Maybe you have already watched RT’s Crosstalk and noticed that Peter Lavelle did exactly what you liked him to do. Lavelle very firmly stops Clawson just when he’s starting the now not-so-subliminal war propaganda (mentioning “nuclear” + “weapon”) and demanded of him to either come up with proof or stop derailing the discussion, while telling the viewers in equal “subliminal” way that Clawson is an irrational fear/warmonger. Clawson is clearly taken by this. This, I think, is rarely seen. Not that I think this program is a “game changer”…

    Also, it’s a delight to see a rational person like Doctorow very succinctly and with composure totally thrash hysterical and verbose hate/warmongers that have no control over their voice or limbs (the likes of Rubin).

  429. Abbas says:

    typical Westerners.

  430. James Canning says:

    hans,

    I like Escobar’s quoting Maj. Gen. (ret’d) Mohsen Rezai, on how Iran tried for years to improve relations with the US, but in 2002 George W Bush–the moron in the White House, in my view– lumped Iran in with Iraq and North Korea in the “axis of evil”.

  431. Abbas says:

    Out of Romney Santorum and Gingrich which would enter into military conflict with Iran quickest by directly or offering full backing to the Israel?

  432. hans says:

    What is Pepe Escobars game with this article?

    What is Iran’s Supreme Leader’s game?

  433. Abbas says:

    I have a questions for all of you will an attack on iran weaken America? how?

    Will an attack on iran eventually cause regime change in Iran?

    because everybody’s talking about how an attack is a bad idea, but a bad idea for who? If it’s a bad idea for the West and Israel, it has to be a good idea for someone besides oil companies and weapon manufacturers.

    thank you

    Abbas

  434. Rd. says:

    SO putin is pouring cold water on any IAEA attempt to publish propaganda on iran nuke program.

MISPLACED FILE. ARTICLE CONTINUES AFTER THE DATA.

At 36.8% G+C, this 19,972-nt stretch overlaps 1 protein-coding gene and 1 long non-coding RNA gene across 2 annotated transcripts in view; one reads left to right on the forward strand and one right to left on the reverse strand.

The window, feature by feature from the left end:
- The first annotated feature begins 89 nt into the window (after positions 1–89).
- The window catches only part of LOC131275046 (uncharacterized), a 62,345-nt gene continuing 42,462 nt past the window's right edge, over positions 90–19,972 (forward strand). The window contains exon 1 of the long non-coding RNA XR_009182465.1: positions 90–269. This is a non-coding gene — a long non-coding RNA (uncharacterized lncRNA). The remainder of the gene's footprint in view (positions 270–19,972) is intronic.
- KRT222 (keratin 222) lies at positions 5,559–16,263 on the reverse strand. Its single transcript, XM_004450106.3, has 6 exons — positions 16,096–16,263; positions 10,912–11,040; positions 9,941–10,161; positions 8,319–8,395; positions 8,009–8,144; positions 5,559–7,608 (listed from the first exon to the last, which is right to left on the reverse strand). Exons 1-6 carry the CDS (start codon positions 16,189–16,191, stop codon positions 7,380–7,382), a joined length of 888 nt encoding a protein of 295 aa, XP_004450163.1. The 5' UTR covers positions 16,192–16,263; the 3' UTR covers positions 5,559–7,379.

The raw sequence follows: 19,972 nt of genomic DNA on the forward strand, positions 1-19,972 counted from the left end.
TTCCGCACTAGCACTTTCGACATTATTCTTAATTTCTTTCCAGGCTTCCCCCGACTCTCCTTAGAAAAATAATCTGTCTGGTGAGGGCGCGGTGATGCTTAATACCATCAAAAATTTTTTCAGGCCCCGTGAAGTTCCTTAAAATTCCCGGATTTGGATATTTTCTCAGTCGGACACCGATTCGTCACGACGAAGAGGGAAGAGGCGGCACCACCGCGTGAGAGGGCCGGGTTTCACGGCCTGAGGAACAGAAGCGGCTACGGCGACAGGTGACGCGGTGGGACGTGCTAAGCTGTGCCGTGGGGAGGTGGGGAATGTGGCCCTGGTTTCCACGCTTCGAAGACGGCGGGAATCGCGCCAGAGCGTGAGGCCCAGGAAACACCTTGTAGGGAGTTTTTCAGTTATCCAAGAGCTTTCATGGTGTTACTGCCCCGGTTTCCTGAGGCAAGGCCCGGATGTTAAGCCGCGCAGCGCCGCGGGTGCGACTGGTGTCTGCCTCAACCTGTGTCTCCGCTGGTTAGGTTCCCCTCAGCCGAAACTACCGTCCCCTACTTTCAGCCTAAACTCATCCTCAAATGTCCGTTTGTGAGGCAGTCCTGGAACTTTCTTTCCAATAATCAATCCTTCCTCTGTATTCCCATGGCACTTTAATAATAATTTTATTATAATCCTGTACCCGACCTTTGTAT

West Seeks Regime Change in Iran – Putin

    http://en.rian.ru/russia/20120224/171516114.html

  435. Nasser says:

    YES! YES! YES! YES! YES! YES! YES! YES! YES! YES! YES! YES! YES!!!!!!!!

    “Iran builds turbofan engines for UAVs” A remarkable achievement indeed.
    http://presstv.com/detail/228421.html

    P.S. Why does Iran call all its long range cruise missiles UAVs? Political reasons??

  436. According to a White House spokesman, President Obama’s apology to Afghan President Karzai for the burning of Korans by American soldiers was motivated by a concern for the safety of American soldiers in Afghanistan.

    I understand that political considerations require that Obama have given this reason for his apology. But if we set those political considerations aside — as we have the luxury of doing here — does that reason for the apology strike anyone as likely to infuriate Afghans still further? Does it not imply that no apology would have been forthcoming were Americans not exposed to possible retaliation?

  437. Rehmat says:

    On February 17, 2012 – Russian President Dmitry Medvedev bestowed the Pushkin medal – named after Russia’s national poet – on Ali Okla Orsan at a grand ceremony in Moscow. The said award is to recognize foreigners who worked to promote relations with Russia.

    The award has angered many American Jewish groups supporting anti-government rebels in Syria who are killing both civilians and security forces to established a pro-Israel regime in Damascus.

    The international Jewish policeman, Abraham Foxman, national director has slammed Russian President for awarding to a Israel-hating Muslim poet.

    In a letter to the President Medvedev, ADL said that Russia should rescind the award immediately.

    Abe Foxman’s problem with Ali Okla Orsan is that Orsan agrees with American Jewish professor Alan Sabrosky that Israel did 9/11 and Jewish elites control American government. Abe Foxman also blames Orsan for comparing the Zionist entity with British novelist Shakespear’s Shylock Jewish character: “The covetous, racist and hated Jew Shylock who cut the flesh from Antonio’s chest with the knife of hatred, invades you with his money, his modern airplanes, his missiles and his nuclear bombs”.

    Orsan who is the former chairman and current advisor of the Arab Writers Union of Syria – accepted the award with gratitude and praised Russia for its opposition to attempts to “meddle in the internal affairs of other states and people in the context of a unipolar world”.